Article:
Greetings Volunteers,

Is it me or are you also asking where the first six months of 2021 went? Well, as we close out June and welcome in July, we want to wish you a happy and healthy and safe July 4th weekend to you and your fur-friends!

Shelter update: We currently have 155 animals in our care: 79 animals in foster and 76 in the shelter. The shelter residents include: 18 dogs, 2 puppies, 20 cats, 18 kittens, 2 rabbits, 4 guinea pigs, 1 hamster, 2 rats, 5 birds, 2 roosters and 2 chickens. No partridges.

Adoptions updateWe had a busy week full of adoptions and we’re ready to do it all over again! Thank you and big congrats to all of the adopters who added a new family member this past week. Enjoy this week’s going-home slideshow where there are lots of photos of cute kittens, and their humans, too!

B&Tea Blog: Whether you’re a snake enthusiast or not, you’re sure to enjoy this week’s installment on the B&Tea Blog, “They’re a Reptile,  (A Tale of Two Snake Stories).”

Columbia Sportswear Employee discount: Marin Humane staff and volunteers have exclusive access to the Columbia Sportswear Employee Store from June 25th- July 18th only! This Columbia Sportswear Store Summer Invitation provides all the details of what to bring, store hours, COVID precautions, and other FAQs. Happy shopping!

Calling all canine athletes! Canine Commandos is hosting their Wine Country Canine Fun Run on Saturday, July 10, with all proceeds benefitting our shelter. All dogs are welcome and no experience is necessary, so if your pooch loves to run, you can try their paw at canine sprinting! Invite your friends and family to cheer on your pup and choose from several flights to compete in for small, medium, and large dogs, with separate runs for puppies (at least 6 months), senior dogs, and for kids (11 to 17 years) with parents. Have a blast while raising funds for Marin Humane! And, if you don’t have a dog but want to come by, we need a few volunteers to help with the Marin Humane booth. Contact Candace at to learn more about this volunteer opportunity!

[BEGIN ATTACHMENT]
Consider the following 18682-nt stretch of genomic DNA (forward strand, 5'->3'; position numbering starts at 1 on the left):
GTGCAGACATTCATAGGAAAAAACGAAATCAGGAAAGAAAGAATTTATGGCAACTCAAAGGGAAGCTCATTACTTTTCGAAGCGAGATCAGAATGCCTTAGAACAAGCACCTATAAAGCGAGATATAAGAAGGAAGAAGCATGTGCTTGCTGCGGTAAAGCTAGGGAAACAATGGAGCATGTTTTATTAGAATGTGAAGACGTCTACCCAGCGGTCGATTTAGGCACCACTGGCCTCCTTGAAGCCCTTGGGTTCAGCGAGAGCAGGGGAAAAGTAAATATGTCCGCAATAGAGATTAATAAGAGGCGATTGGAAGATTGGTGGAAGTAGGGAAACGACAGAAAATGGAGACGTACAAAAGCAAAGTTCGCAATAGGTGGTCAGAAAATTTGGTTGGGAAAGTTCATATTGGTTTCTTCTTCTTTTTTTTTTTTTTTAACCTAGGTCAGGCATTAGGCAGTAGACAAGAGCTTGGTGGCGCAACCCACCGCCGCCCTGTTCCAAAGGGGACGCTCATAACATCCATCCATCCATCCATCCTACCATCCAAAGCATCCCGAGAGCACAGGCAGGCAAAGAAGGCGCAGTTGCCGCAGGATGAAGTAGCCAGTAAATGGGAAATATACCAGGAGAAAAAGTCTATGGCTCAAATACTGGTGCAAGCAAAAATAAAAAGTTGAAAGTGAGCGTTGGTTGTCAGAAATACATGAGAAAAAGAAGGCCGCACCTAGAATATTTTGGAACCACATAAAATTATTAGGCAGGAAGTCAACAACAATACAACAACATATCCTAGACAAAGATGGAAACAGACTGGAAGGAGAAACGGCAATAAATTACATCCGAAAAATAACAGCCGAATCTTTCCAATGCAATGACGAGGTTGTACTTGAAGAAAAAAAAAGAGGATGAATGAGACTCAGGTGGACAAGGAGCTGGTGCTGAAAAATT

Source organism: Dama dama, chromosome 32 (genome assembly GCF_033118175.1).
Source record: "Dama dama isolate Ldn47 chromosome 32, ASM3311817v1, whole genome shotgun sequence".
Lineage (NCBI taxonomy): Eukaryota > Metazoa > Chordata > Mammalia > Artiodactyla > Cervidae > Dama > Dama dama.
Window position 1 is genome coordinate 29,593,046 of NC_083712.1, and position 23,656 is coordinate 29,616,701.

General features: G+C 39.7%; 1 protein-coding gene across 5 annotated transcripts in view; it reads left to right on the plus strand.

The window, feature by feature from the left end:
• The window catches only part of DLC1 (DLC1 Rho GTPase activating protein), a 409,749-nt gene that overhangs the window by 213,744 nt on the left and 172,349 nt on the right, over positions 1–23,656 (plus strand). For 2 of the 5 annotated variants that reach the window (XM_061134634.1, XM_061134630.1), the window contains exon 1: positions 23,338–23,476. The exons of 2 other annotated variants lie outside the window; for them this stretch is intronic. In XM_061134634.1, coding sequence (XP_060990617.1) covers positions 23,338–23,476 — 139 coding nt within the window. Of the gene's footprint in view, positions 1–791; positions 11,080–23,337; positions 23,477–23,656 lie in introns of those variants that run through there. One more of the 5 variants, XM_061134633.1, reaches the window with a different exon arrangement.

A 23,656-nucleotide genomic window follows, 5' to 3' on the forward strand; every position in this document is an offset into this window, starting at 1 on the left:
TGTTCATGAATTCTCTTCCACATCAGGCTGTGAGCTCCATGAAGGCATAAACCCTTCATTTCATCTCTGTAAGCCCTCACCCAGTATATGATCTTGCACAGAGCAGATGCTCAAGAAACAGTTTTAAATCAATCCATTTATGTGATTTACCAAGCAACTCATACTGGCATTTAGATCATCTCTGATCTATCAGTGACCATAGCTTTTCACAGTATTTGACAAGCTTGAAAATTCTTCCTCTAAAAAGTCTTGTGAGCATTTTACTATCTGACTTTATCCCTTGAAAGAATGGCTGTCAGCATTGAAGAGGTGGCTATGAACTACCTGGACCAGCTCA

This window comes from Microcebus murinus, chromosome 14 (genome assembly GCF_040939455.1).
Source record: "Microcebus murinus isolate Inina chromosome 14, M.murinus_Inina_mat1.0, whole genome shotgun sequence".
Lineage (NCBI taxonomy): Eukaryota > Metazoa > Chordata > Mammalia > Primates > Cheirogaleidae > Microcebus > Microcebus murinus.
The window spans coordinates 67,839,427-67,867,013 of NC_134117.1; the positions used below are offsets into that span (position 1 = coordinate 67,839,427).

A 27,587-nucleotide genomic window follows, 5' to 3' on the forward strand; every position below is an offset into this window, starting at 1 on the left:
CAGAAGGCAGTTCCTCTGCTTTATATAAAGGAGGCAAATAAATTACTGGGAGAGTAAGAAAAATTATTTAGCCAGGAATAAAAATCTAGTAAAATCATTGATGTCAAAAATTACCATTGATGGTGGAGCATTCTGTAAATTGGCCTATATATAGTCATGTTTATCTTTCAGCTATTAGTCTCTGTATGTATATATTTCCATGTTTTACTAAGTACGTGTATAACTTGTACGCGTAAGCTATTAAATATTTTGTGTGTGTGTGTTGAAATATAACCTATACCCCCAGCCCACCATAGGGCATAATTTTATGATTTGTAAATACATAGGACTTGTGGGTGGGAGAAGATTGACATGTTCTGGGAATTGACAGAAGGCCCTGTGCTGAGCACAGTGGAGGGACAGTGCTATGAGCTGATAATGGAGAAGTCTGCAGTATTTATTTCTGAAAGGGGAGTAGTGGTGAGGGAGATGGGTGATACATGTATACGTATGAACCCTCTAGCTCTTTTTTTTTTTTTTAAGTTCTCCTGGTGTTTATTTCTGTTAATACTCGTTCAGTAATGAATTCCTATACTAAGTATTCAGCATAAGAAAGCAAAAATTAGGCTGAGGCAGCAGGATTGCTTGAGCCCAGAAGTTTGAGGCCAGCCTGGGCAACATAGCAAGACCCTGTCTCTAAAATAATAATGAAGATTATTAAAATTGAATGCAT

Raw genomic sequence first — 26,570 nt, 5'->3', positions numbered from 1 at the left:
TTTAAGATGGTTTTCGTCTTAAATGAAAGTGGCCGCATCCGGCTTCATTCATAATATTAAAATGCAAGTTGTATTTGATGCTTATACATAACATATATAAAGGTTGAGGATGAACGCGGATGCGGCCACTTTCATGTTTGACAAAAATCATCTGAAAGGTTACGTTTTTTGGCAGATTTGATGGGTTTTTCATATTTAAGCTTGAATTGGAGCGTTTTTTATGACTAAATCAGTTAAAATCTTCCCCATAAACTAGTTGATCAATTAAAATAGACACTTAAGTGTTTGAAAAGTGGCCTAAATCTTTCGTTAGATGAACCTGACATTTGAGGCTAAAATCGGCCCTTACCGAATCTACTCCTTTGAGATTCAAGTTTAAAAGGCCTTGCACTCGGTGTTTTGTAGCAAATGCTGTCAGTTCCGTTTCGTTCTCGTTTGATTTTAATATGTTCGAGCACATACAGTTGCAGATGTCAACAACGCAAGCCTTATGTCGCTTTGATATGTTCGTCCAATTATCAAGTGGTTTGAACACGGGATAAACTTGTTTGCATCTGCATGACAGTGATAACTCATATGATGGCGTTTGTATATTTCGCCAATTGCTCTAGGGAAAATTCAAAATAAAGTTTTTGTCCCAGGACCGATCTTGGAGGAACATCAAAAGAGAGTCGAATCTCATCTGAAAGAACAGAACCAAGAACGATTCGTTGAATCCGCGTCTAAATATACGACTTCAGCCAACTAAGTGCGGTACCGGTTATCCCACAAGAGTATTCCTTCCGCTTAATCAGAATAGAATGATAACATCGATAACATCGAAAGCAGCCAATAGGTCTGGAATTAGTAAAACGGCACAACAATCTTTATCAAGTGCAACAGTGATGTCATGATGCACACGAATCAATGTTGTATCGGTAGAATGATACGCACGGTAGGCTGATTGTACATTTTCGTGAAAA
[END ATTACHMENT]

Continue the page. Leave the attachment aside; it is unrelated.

Tails of Marin: This week’s Tails of Marin is about helping our pets adjust when we go back to working at the office. Or, even if your dog needs help adjusting when you go out to dinner! In addition to the tips offered in this article, check out the free workshop created by our B&T team called, “Wait, you’re leaving me?” Scroll to the bottom of this page to register to receive the link to the free workshop.

Rabbit fosters desperately needed! A serious disease called Rabbit Hemorrhagic Disease Virus (RHDV), previously only known outside of the US prior to 2020, has finally made its way here. Because this disease is extremely contagious and usually fatal (only to rabbits), we now must quarantine all rabbits that come into the shelter for two full weeks. This is most unfortunate for the rabbits that must be kept in total isolation for those two weeks and cannot be socialized, altered, or adopted until quarantine is over. It also has an impact on staff because of the strict quarantine procedures and because our housing options are becoming limited. Quarantined rabbits cannot be housed in the same room with each other or any other animal- we are losing the use of entire rooms and kennel wings with each incoming rabbit as we struggle to keep them isolated.

The absolute best solution to this problem is to get our rabbits out into foster homes, where quarantine is much easier because there isn’t a constantly changing population or any unvaccinated rabbits present. In a foster home, quarantined rabbits may be handled and cared for normally, with the only limitation being there shouldn’t be any other rabbits in the home. But other than that, the care is the same as having your own pet bunny! Having our rabbits quarantine in foster rather than the shelter is infinitely nicer for them and for the other animals in the shelter that will no longer lose housing flexibility. It really is a win-win situation.

Rabbits can be super fun, interactive, social companion animals. They all have their own personalities and are not any more difficult to care for than a kitten or puppy. If you’re interested in fostering a rabbit, or just want to learn more, please contact Suzanne Gollin at Fostering is very rewarding and a great way to have a positive impact with minimal commitment.

Volunteer Survey: If you haven’t already done so, please take the very brief Volunteer Survey so we can learn about your plans to return to volunteering in the coming months. Thank you!

Happy Fourth of July! Hope you and your fur-friends stay healthy over this holiday weekend!

Anne and Candace